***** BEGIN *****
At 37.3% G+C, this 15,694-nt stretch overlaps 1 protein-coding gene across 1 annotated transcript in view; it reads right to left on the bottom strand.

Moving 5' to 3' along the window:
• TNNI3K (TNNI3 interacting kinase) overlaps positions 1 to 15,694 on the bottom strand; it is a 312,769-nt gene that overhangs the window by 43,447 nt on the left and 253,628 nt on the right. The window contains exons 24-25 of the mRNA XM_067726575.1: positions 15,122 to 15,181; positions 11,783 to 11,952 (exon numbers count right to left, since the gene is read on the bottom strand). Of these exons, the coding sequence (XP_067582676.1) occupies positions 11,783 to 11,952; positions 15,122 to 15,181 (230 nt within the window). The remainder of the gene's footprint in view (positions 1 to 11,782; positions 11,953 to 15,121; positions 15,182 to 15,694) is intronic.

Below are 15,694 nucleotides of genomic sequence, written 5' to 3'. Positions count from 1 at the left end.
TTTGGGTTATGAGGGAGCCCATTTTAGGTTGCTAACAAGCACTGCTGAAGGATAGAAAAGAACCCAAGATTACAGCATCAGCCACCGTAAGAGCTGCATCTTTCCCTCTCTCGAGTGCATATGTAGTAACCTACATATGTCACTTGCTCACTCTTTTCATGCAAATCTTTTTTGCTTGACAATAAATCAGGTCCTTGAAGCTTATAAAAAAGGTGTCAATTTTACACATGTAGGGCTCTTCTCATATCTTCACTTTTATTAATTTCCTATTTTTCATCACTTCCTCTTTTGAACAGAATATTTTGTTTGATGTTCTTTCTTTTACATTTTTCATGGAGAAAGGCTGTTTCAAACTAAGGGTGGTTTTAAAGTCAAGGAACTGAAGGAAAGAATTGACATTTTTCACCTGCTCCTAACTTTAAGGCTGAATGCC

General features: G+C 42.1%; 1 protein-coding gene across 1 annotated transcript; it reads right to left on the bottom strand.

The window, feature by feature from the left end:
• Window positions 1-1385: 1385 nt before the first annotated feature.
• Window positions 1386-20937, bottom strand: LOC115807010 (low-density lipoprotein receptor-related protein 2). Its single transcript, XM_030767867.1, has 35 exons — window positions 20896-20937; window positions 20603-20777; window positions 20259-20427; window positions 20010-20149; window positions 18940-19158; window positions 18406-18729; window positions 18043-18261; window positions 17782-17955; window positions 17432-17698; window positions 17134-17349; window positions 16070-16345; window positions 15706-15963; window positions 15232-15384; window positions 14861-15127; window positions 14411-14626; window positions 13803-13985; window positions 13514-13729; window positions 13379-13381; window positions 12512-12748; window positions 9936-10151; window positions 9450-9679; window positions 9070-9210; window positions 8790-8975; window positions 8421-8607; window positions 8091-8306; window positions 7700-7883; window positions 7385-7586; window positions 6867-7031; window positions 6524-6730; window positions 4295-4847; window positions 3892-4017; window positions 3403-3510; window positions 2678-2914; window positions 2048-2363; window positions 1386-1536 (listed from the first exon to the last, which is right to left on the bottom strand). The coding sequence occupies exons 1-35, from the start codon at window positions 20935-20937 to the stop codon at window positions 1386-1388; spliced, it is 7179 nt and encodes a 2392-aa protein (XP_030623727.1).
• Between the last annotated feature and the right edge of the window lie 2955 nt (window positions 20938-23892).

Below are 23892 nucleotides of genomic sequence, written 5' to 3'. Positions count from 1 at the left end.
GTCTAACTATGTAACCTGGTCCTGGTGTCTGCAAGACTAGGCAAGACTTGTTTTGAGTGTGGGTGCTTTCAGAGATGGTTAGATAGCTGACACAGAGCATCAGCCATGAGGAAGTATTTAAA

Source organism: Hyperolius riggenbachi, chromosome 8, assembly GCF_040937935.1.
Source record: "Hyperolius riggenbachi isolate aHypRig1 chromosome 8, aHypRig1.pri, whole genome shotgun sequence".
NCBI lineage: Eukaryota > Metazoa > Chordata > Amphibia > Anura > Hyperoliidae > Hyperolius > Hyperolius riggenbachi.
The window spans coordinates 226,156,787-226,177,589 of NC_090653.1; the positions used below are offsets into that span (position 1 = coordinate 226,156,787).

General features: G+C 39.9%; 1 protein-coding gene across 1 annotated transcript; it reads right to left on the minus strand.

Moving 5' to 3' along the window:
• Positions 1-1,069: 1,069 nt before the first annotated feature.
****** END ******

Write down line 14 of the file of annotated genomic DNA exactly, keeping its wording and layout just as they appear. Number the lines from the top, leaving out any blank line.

Source record: "Hyperolius riggenbachi isolate aHypRig1 chromosome 8, aHypRig1.pri, whole genome shotgun sequence".